• WIP Editing - I took the weekend off, and still ended up one short of the modified goal at 9/10 chapters.  Still, I'm easily on target to finish my read through before I'm slated to begin getting editor feedback.  So I'm not too worried here.
  • Blogging - Considering this is my sole writing outlet right now, it's good that I'm keeping up.  4/3 on the gaming blog. 4/3 here.  Plus I got a personal post up and have another one read to go, so I'm covered through the rest of the year there.
I've not written a whole lot of fiction while editing.  You may have noticed that the weekly story here has sort of stopped.  My muse is taking a bit of a rest, so I'm not going to force it.  Plus, it's not like I'm not busy with editing or anything.  For whatever reason, I just think it's really hard to write new stuff while in editing mode. I'm not sure why that is.  It's not that I can't focus on more than one project, because even when I'm knee deep in a WIP, I have a million other ideas rattling around.  Put on my editor hat, though, and they all evaporate.  It becomes more about tweaking existing creations than dreaming new ones.  It's a different sort of creativity, though no less important.

I'm still writing, however, and that's the important thing.  The topics may end up being more reflective and less imaginative, but it makes sense when you consider I'm stuck in a brain mode of "using what I have" instead of "making it all up."  Also, maybe it's just me, but I feel like the holidays sap a lot of creative energy. They can inspire extra, but they require some for the simple tasks like "how am I going to make this crazy schedule work" and "what am I going to get Mom."  Sure, I could always go with the default "gift card to somewhere," but I always feel like that's a cop-out.  Though, I do love me some gift cards.  Post Christmas shopping sprees are all right.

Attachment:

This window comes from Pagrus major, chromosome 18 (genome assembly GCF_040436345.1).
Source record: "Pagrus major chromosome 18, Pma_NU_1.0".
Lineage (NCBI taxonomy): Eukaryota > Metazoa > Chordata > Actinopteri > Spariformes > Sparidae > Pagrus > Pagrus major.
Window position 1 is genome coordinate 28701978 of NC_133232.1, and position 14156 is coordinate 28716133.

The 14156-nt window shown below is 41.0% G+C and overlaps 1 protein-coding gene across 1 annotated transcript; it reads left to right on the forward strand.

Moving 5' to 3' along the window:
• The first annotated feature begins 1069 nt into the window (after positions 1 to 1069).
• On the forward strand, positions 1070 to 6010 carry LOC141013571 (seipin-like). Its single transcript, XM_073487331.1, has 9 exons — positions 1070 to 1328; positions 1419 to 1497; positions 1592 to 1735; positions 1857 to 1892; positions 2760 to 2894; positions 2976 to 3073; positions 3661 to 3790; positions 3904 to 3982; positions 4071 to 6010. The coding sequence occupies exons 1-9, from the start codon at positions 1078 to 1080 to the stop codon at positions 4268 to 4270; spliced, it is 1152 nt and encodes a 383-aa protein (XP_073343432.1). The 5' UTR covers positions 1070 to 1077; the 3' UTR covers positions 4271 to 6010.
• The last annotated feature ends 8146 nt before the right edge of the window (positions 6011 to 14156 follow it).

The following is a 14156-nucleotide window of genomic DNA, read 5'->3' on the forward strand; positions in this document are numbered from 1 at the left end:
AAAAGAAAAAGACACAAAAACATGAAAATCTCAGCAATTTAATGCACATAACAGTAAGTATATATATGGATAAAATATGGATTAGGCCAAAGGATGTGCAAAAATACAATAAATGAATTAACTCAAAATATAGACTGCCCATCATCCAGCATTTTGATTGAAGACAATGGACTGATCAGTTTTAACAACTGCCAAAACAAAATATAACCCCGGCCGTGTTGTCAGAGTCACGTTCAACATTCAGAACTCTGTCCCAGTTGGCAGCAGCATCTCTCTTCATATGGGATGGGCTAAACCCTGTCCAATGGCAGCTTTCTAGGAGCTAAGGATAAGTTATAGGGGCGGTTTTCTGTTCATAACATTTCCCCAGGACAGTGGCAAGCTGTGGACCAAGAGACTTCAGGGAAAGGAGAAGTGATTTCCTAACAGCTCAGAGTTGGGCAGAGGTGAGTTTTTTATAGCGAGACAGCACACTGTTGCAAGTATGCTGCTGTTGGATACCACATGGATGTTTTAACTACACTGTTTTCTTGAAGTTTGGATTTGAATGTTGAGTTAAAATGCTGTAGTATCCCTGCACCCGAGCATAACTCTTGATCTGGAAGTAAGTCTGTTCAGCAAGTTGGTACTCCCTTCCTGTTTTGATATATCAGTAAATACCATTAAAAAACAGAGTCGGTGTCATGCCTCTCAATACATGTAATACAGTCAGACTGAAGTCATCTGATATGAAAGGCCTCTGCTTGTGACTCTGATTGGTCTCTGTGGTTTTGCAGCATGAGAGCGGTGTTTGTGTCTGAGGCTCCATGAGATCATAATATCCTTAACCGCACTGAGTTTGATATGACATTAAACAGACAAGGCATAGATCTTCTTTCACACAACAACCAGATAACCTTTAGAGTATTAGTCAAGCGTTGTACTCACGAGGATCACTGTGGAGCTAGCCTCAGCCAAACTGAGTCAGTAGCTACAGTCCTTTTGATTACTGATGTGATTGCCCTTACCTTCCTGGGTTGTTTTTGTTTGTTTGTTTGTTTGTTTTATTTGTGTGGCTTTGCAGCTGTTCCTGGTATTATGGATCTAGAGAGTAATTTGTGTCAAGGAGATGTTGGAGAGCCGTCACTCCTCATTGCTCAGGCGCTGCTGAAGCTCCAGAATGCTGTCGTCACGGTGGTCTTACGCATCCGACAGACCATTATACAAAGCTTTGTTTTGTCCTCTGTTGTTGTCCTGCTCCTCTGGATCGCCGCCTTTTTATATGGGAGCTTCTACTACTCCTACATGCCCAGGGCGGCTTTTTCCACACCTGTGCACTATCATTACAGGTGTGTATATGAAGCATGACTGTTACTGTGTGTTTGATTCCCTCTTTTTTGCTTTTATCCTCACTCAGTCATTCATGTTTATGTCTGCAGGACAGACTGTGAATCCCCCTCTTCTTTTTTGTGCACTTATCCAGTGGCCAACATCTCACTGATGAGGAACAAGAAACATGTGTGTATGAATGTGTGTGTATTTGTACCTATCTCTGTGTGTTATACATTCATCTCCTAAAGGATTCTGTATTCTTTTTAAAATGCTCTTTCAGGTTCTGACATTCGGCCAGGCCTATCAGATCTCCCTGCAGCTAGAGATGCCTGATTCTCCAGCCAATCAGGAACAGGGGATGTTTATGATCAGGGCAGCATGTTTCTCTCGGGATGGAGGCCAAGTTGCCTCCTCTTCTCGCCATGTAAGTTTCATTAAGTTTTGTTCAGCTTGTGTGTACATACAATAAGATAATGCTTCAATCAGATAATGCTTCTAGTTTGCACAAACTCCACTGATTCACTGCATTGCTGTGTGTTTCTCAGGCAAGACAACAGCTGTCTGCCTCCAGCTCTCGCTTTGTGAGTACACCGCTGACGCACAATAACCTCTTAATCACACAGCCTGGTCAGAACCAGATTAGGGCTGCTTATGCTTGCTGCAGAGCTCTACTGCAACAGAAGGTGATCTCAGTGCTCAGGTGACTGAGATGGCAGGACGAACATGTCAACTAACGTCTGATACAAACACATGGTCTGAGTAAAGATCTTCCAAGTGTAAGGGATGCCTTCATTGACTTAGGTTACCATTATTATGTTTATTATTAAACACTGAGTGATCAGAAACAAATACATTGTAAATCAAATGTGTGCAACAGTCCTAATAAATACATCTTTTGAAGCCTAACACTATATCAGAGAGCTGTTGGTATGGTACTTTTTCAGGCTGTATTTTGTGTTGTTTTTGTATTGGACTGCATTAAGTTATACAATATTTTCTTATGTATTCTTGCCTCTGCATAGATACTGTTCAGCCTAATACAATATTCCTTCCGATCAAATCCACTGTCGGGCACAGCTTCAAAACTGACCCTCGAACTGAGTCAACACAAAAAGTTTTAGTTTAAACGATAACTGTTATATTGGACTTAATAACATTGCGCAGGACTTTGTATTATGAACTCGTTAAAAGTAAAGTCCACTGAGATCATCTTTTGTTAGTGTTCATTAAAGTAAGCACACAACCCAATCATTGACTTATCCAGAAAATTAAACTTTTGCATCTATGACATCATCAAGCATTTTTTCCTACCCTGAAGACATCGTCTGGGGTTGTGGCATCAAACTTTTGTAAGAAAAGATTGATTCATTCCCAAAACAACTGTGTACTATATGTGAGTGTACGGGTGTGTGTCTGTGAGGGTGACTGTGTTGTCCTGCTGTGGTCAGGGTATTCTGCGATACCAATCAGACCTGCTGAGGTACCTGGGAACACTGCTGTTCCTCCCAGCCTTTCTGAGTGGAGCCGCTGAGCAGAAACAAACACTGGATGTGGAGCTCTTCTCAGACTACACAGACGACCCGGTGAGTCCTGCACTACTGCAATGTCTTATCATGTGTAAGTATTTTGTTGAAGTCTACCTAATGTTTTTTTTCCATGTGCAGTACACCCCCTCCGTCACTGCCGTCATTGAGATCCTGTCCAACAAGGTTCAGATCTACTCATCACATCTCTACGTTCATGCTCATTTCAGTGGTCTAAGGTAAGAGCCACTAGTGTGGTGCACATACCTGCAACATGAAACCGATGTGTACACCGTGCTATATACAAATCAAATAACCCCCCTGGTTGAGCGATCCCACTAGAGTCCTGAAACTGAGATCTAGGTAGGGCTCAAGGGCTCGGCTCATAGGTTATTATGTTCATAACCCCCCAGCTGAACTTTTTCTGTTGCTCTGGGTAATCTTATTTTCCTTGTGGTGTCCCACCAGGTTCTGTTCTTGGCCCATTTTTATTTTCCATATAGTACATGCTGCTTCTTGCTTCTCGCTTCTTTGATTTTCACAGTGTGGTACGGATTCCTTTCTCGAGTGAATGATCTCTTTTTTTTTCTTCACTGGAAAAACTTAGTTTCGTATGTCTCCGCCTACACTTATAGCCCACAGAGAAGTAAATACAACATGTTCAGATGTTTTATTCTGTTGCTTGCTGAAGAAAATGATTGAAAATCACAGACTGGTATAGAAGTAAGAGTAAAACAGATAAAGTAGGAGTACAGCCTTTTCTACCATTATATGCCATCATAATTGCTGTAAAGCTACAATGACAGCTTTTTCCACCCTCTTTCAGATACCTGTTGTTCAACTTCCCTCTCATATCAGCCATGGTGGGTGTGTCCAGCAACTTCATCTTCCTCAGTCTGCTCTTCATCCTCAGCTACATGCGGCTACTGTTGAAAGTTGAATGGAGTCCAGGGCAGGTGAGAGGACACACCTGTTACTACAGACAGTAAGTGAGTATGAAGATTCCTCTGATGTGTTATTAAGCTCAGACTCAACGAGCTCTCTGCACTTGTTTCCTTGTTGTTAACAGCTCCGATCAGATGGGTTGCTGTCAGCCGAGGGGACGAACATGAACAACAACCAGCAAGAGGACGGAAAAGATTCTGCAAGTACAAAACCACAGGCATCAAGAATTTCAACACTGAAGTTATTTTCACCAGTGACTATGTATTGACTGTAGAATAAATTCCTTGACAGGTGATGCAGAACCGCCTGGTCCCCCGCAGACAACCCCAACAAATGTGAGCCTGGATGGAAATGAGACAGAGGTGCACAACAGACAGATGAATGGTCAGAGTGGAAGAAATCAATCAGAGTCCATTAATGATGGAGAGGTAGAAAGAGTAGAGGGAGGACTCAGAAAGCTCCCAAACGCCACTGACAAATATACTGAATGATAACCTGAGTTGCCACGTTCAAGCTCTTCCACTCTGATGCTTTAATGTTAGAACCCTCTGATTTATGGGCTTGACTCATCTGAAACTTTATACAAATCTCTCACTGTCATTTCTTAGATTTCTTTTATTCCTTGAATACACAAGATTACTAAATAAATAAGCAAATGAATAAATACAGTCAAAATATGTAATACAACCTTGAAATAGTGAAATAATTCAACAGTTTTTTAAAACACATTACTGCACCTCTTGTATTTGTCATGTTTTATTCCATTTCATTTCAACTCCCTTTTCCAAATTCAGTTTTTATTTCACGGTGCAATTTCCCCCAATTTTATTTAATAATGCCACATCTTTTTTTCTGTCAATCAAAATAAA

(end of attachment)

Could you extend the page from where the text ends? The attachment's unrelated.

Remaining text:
Let's check out the words:
  • Project Fiction: 0 (Editing Mode)
  • Since last check in: 5,138
  • Grand Total for Round 4: 52,440
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Tuesday, December 6, 2011

Author Partnership: Isaac McBeth

I mentioned that I was partnering with Isaac McBeth last week when I checked in. I wanted to make an official post to that effect. I've made a home for the cliff-note details and links over in the Special Offers section, but wanted to pass along a little about the book and Isaac.

First, the deal.  Very simple.  Buy my book, get his free.  Buy his book, get my ebook free.  Easy as pie, right?  How to take advantage, you might ask... well, Isaac's got a nifty form on his site.  For me, I'll just simply take an email and we'll work things out.  We've already had one taker (like the day his book went live), and I've passed along a Smashwords code for the free download.  We figure that if you're going to support one young fantasy author, why not get a free book from another to boot.  Seems win-win to us.

As I mention in the Special Offers section, my best friend (best man at my wedding) is a friend of Isaac's and put us in touch when he realized we were both writing books.  Ironically, our mutual friend is on record (with us at least) as having a strong dislike of books.  As he once said to me: he's never met a book that wouldn't be better as a movie.  Isaac and I obviously don't exactly share that sentiment, though I doubt either of us would object to a movie being made from one of our books.  In any case, to get our friend to care about books is no small feat, so we're happy to have done it and be able to offer this deal.

Here's a picture of the cover and the blurb from the book, in case you're interested in knowing more...
Alexander Wisbal and the Hall of Heroes is the first of several books by author Isaac McBeth focusing on the adventures of a young University of Richmond law student named Alexander Wisbal.